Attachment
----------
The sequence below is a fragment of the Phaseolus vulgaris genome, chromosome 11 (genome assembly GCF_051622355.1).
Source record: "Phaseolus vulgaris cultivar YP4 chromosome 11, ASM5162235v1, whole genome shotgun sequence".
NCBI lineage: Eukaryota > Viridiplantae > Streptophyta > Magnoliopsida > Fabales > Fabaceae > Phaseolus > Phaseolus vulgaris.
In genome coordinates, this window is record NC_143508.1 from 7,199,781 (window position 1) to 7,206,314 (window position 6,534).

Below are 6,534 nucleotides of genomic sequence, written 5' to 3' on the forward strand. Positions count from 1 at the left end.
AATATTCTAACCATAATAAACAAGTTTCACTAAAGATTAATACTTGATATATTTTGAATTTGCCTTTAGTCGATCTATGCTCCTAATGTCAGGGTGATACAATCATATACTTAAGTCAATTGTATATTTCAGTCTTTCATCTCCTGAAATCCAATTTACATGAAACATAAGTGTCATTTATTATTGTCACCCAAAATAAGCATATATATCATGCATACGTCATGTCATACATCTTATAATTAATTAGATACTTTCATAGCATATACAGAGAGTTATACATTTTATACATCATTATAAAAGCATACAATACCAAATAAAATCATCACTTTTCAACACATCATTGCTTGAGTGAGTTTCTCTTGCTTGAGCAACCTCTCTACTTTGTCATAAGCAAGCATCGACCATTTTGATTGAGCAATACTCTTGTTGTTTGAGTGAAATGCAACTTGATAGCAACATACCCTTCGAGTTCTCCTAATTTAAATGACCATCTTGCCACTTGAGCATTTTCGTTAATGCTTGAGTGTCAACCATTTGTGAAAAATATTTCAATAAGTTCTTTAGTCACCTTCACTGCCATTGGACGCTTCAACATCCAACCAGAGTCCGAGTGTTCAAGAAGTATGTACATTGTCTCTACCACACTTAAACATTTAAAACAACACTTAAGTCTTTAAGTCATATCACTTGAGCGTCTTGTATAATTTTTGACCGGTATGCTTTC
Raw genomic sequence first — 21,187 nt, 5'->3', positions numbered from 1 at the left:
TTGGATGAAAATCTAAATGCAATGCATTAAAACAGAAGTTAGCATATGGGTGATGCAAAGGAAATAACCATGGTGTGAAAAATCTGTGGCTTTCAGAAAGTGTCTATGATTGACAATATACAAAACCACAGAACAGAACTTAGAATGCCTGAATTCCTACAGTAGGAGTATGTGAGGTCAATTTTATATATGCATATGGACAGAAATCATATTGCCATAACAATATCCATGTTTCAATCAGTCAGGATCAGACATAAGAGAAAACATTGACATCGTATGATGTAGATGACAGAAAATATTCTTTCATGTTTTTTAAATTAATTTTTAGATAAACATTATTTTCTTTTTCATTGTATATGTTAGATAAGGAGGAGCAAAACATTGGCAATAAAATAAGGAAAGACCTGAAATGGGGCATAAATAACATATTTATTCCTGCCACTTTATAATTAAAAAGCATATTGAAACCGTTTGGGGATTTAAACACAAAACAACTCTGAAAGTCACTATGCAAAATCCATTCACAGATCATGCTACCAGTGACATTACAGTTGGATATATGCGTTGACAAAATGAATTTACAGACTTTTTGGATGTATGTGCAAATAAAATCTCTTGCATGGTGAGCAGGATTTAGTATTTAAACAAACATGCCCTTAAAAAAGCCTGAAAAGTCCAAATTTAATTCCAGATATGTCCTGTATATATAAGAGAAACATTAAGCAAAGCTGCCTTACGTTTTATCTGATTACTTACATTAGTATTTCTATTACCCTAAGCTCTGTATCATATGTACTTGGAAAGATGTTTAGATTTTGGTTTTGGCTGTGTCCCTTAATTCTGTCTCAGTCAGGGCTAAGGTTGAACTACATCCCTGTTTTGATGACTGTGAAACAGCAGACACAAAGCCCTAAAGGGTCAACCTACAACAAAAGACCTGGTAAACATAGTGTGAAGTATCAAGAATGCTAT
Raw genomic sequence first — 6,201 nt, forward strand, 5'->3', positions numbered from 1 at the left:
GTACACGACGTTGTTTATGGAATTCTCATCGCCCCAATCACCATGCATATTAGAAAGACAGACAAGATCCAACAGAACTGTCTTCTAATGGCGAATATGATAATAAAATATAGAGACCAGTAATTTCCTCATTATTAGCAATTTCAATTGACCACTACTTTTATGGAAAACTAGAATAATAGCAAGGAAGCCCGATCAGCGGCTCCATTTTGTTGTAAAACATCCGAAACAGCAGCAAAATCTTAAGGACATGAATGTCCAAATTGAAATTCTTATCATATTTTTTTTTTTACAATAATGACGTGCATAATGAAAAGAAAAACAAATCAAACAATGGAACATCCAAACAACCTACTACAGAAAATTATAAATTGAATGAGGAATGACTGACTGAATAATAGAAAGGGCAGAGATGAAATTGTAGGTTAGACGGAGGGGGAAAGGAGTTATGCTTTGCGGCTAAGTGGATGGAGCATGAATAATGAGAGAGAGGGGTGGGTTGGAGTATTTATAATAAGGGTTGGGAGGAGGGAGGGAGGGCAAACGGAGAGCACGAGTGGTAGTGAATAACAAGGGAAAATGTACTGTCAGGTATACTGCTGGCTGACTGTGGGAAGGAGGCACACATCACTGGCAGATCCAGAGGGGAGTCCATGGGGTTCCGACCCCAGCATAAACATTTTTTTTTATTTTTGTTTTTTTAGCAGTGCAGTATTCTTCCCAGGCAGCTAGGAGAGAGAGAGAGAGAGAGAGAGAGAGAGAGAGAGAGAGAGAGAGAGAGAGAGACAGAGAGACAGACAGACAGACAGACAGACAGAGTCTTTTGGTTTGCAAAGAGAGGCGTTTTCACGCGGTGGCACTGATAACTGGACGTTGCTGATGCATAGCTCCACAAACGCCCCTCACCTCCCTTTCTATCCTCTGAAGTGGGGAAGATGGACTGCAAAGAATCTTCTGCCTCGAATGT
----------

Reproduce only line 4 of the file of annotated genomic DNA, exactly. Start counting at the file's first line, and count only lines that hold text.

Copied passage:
In genome coordinates, this window is record NC_143508.1 from 7,199,781 (window position 1) to 7,206,314 (window position 6,534).